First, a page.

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Technology Of Telescopes: Explained.


A telescope is an optical instrument that aids in the observation of remote objects by collecting electromagnetic radiation (such as visible light).
 The first known practically telescopes were invented in the Netherlands at the beginning of the 17th century, by using glass lenses. They found use in both terrestrial applications and astronomy. Within a few decades, the reflecting telescope was invented, which used mirrors to collect and focus the light. In the 20th century, many new types of telescopes were invented, including radio telescopes in the 1930s and infrared telescopes in the 1960s. 



The word telescope now refers to a wide range of instruments capable of detecting different regions of the electromagnetic spectrum, and in some cases other types of detectors.



Now technology has advanced so much that so many private companies has came forward with innovating technology in the field of Digital Telescopes and Sloohis the top among those companies.



Slooh, a Connecticut-based company, makes it easy and now free to look at the night sky through any one of dozens of telescopes around the world. To use the service you simply log in and pick a telescope. If you want to take control you can begin to point the telescope at various spots in space or you can simply go along for the ride while a professional astronomer takes the reins. Slooh users even share discoveries they find while peering into space.

In honor of the upcoming eclipse the service is offering free accounts to folks who want to watch the lunar eclipse remotely. You can sign up now for a free account or pay $4.95 a month to be able to control the telescopes. So what's the technology used behind a Telescope, normally its a vessele with glasses and lenses arranged, right? Bus is that all? Is there something much bigger innovation used? Let's have a look:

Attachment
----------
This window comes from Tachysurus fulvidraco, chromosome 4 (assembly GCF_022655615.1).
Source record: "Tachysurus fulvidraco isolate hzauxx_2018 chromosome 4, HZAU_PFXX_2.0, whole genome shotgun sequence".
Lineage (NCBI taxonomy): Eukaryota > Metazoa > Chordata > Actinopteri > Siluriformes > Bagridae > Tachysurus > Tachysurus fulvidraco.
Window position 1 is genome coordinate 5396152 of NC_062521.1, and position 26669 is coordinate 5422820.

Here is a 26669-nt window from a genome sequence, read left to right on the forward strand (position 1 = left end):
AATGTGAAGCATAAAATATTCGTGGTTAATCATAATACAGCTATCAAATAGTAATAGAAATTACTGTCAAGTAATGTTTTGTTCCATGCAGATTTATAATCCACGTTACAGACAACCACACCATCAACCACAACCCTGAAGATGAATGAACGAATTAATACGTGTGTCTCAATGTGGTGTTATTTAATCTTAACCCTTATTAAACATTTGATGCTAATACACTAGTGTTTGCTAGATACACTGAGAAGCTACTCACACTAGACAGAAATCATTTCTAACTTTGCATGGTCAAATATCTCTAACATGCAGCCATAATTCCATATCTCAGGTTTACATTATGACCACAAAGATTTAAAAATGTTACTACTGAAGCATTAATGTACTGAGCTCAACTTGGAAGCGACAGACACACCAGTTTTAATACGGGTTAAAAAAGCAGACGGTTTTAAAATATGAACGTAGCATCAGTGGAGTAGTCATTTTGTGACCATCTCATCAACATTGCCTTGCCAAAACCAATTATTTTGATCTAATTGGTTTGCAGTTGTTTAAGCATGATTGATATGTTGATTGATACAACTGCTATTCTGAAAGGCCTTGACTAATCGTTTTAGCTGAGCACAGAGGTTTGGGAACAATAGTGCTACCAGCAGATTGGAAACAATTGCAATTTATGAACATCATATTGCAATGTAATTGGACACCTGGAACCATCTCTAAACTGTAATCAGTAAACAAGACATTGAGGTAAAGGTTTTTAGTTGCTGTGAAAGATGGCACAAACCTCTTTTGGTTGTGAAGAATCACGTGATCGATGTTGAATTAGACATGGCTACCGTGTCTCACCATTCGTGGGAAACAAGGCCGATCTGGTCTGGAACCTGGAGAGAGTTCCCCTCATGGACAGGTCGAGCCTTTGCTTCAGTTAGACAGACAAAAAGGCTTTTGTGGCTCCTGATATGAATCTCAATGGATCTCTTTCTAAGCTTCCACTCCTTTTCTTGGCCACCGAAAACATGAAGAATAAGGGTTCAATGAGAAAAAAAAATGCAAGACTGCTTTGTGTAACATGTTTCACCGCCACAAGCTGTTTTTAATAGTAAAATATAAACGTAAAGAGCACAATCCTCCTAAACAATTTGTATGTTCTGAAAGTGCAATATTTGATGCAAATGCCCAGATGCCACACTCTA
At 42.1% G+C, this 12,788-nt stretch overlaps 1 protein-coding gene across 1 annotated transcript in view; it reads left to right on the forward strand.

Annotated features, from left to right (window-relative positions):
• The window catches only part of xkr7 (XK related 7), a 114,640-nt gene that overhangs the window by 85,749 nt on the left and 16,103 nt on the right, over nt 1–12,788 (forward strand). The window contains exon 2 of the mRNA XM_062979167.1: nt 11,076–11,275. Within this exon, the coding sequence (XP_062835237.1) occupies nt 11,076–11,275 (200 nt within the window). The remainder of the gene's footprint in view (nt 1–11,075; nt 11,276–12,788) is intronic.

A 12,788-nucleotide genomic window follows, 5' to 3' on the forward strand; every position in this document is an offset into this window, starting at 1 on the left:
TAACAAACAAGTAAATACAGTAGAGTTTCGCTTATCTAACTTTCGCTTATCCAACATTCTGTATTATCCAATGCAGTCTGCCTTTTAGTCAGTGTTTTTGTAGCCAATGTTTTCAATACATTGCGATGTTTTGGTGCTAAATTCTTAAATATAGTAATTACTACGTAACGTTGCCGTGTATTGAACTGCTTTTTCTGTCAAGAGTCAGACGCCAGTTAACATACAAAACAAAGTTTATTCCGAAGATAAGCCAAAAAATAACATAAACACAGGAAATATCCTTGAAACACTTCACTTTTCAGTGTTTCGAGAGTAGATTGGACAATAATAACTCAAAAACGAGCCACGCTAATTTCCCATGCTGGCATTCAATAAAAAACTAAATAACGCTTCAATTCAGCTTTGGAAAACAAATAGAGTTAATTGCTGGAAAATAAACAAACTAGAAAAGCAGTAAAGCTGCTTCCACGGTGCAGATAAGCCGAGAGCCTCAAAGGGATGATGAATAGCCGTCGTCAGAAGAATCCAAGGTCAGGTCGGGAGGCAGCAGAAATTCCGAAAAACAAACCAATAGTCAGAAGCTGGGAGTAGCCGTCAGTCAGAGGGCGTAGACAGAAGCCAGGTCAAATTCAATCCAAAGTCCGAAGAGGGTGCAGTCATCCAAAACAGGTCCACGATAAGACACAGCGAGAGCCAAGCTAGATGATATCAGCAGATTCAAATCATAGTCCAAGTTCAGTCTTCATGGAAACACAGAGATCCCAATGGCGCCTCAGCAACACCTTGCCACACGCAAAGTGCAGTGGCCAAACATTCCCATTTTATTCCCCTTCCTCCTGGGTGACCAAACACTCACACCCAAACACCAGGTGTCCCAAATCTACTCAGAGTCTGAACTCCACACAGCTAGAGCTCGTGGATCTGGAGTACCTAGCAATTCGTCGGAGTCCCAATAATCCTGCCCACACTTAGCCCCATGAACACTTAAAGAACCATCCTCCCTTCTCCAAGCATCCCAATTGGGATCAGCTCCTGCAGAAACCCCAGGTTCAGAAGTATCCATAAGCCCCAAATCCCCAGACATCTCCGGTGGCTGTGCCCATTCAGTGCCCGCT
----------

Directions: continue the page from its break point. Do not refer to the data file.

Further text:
The name "telescope" covers a wide range of instruments. Most detect electromagnetic radiation, but there are major differences in how astronomers must go about collecting light (electromagnetic radiation) in different frequency bands.

Telescopes may be classified by the wavelengths of light they detect:

X-ray telescopes, using shorter wavelengths than ultraviolet light
Ultraviolet telescopes, using shorter wavelengths than visible light
Optical telescopes, using visible light
Infrared telescopes, using longer wavelengths than visible light
Submillimetre telescopes, using longer wavelengths than infrared light
Fresnel Imager, an optical lens technology
X-ray optics, optics for certain X-ray wavelengths


Raw Materials Used For Making A Telescope:

A telescope consists of an optical system (the lenses and/or mirrors) and hardware components to hold the optical system in place and allow it to be maneuvered and focused. Lenses must be made from optical glass, a special kind of glass which is much purer and more uniform than ordinary glass. 

The most important raw material used to make optical glass is silicon dioxide, which must not contain more than one-tenth of one percent (0.1%) of impurities. Optical glasses are generally divided into crown glasses and flint glasses.